Chupa: Islander who works as a guide during the summer. Likes conservation and being only man and hence the most manly. Knows only swear words and the word ‘lesbian’ in English.
Pau: Lives down the road. Works with us three days a week. Is possibly housewife the rest of the time.
Sari: Islander, helps out on her weekends, incredibly good at spotting nests, seems to like my dancing.
Roak: Chupa’s dog, a golden retriever who comes along with us most places.
There are also various friends of Erin’s and Chupa’s who often come visit in the evenings such as Peri who has a cute three-year-old son, and Franco who has four horses.

OK, are you satisfied yet? Look how much I told you! I think it’s very generous of me. :P

The weekend before last there was a disco on Saturday and a bar open on Friday (I think rare events). There are numerous things I didn’t expect to find on Robinson Crusoe’s ‘desert island’ including: Street lamps, A disco, A circus, and also Bailey’s. I can complain only about the street lamps which are everywhere, since they confuse nocturnal sea birds looking for the sea and nocturnal foreigners looking for the stars. I should also admit that when I say circus I mean two circus people who do classes and shows with the children – but it was still cool – they juggled fire! Well the 18 year old did. Not sure what their health and safety regulations are like around here. :S

Last weekend was a turning point on the graph of ‘mood’ against ‘time’. I got bogged down in a lot of maths trying to work out whether it was the bottom of a y = x2 curve, or if I should shift it to y = (x + 10)2 – 100, or if the change point was actually going from –ve to +ve; anyway I think there’s going to be lots of going up from now on, possibly even at an accelerating rate. I studied lots of Spanish which made me feel all knowledgeable and motivated and capable of learning. I also like waking up warm and in the daylight and not having to hike up hills, which may be why the weekend was accompanied by unexpected cheerfulness. However work this week is also going well – the end of the third week seems to have finally brought a reasonable degree of proficiency at most of the multitude of tasks we spend our days doing. It feels good to go off with Kelly and Libby and get some things done in the necessary time without forgetting things or having to follow other people. I’ll tell you about all the work another time.
Which probably doesn’t actually matter since I’m pretty sure you’ll be getting a load at once. The normal problem with the internet is getting a slot; this was made impossible when normal Don-Internet left on the navy boat and there is now only someone in the library during working hours (when we are, unsurprisingly, working). The ultimate problem is a sign saying ‘sin connexion’ on the door of the biblioteque. Apparently last year the internet worked for about two weeks out of 3 or 4 months. However I remain optimistic, in complete denial about the possibility that I might actually have to live *without* the internet (you know like people in the olden days).

Erin has a laptop and Kelly brought some music. Whenever ‘Mr Brightside’ comes on I remember the graduation party – crazy dancing Sonya (which Ravi has an awesome picture of), running off with Fiona, attempting to forcibly prevent Adam from leaving, boogey-ing with Raviji, hugging Rob, talking to Angie, and going to find Dunni in a big circle of M people. I’ve been thinking lots about all the good times I’ve had with so many people and wonder what some of you are up to (damn facebook deprivation!). I miss you guys. I also miss my music, DC++, a digital camera, freely available fruit and vegetables (man Adam would love it here if it wasn’t for the complete absence of grapes), meat and chocolate.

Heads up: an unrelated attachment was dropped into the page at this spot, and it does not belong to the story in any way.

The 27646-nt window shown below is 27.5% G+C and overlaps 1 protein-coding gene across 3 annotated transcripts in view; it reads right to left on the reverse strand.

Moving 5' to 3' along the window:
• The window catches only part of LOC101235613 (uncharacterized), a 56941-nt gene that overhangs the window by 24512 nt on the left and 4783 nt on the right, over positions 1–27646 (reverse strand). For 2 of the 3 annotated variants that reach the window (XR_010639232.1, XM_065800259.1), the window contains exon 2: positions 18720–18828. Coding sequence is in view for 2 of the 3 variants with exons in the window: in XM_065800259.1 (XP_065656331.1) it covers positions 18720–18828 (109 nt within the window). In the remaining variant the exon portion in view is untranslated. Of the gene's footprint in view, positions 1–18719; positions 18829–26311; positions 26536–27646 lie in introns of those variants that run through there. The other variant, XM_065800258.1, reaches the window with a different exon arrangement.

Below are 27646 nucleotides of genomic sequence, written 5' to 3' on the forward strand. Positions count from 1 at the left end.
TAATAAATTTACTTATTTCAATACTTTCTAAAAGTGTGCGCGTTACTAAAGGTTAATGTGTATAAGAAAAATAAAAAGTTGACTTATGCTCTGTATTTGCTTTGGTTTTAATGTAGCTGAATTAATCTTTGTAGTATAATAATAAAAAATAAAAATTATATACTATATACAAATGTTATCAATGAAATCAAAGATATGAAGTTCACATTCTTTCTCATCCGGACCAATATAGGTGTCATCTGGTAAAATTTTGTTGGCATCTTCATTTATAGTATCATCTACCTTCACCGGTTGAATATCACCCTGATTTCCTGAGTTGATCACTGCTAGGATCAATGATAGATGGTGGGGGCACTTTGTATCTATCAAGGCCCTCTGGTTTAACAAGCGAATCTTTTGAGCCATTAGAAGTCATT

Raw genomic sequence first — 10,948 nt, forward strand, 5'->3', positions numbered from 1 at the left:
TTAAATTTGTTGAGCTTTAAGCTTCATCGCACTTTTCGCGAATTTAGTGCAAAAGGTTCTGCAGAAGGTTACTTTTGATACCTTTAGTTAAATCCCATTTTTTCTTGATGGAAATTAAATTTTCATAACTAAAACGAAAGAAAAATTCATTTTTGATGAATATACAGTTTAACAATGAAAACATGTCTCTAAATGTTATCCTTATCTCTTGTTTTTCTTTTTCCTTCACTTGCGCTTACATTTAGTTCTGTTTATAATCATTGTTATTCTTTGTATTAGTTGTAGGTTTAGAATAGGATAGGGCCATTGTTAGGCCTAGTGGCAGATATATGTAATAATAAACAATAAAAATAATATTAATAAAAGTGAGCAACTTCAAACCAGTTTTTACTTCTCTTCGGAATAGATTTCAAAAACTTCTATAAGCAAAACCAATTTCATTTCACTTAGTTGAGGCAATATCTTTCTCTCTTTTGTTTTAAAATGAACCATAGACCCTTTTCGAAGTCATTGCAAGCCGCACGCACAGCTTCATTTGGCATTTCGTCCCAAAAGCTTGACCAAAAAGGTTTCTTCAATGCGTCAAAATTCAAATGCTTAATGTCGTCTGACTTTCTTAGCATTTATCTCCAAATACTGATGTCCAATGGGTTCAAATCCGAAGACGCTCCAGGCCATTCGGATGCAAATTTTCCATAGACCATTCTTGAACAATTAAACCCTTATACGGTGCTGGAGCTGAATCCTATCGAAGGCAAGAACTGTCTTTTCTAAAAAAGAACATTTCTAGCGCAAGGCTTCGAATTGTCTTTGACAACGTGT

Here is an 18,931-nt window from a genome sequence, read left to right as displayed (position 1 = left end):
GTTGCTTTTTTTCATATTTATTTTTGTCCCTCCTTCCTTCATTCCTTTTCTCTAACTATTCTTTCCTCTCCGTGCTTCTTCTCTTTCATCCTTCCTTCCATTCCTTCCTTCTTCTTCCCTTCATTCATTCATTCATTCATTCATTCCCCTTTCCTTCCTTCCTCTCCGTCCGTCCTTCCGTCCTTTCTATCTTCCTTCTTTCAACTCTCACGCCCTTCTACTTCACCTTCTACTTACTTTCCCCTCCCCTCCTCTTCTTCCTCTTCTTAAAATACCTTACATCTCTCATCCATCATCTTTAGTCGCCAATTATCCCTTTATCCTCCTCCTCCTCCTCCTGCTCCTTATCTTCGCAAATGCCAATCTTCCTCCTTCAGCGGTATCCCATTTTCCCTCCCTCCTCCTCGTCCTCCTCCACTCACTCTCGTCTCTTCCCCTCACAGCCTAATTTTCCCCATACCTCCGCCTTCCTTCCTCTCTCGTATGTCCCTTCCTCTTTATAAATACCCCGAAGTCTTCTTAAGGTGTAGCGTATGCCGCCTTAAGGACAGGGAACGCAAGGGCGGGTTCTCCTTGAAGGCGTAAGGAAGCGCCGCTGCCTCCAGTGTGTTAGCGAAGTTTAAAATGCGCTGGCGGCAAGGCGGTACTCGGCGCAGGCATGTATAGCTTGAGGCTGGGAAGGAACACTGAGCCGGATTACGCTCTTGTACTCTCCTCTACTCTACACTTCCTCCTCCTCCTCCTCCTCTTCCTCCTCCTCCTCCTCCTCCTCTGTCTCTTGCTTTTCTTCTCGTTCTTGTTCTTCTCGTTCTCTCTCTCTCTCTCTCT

Fresh fruit and veg come on the Navy boat once a month so you have to make it last – apart from Chard which we go and pick from a patch of green along the sea-shore in front of the town. Erin and Libby are vegetarian (mostly) so I’ve had to learn to cook meals not based on meat. Saying that, in the past week we did get delivered to our door an entire leg of a goat which ended up sitting in a bucket in our kitchen. Chupa cooked it for us – it was tasty but impossibly chewy. I have also cooked crab all by myself. Yes I am now a gourmet chef! Except that it turns out it’s really easy – you just dump them in boiling water for five minutes and they go all red. Cooking them was certainly a damn site easier than eating them – though they were yummy! As for chocolate – I have successfully broken my addiction. Yes, that’s right – I do not *need* chocolate! Unfortunately I have found a replacement in the form of Dulche de Leche (sweet of milk) – which seems to be common in South America, and is known here as ‘manjar’. Correct pronunciation: man-haar. Our pronunciation: man-jar.

The first rule of manjar is: there is nothing that cannot be improved by the addition of manjar. The second and third rules are also the same. You are allowed to talk about it though.

It is like a thick sticky caramel, dark brown and sweet and syrupy and horrendously calorific. We usually have it on biscuits for pudding – though it can also be added to apples, porridge and even Milo. For porridge I have finally discovered that wonders of good old fashioned jam – yummy. Although, now I mention it, Milo is pretty much hot chocolate though it doesn’t say so on the packet – I’m drinking some now as I write this on the dining room table and I couldn’t tell the difference. Milo or coffee or just plain hot water are vital for being warm around here – in the evenings in our completely un-insulated house, or at lunchtime in the cold forest from a thermos lid.

OK I think that was a bit much information about food there. I’ll stop now – it’s almost 10pm – past my bedtime. Heck, I don’t need the internet to communicate with you – good night guys!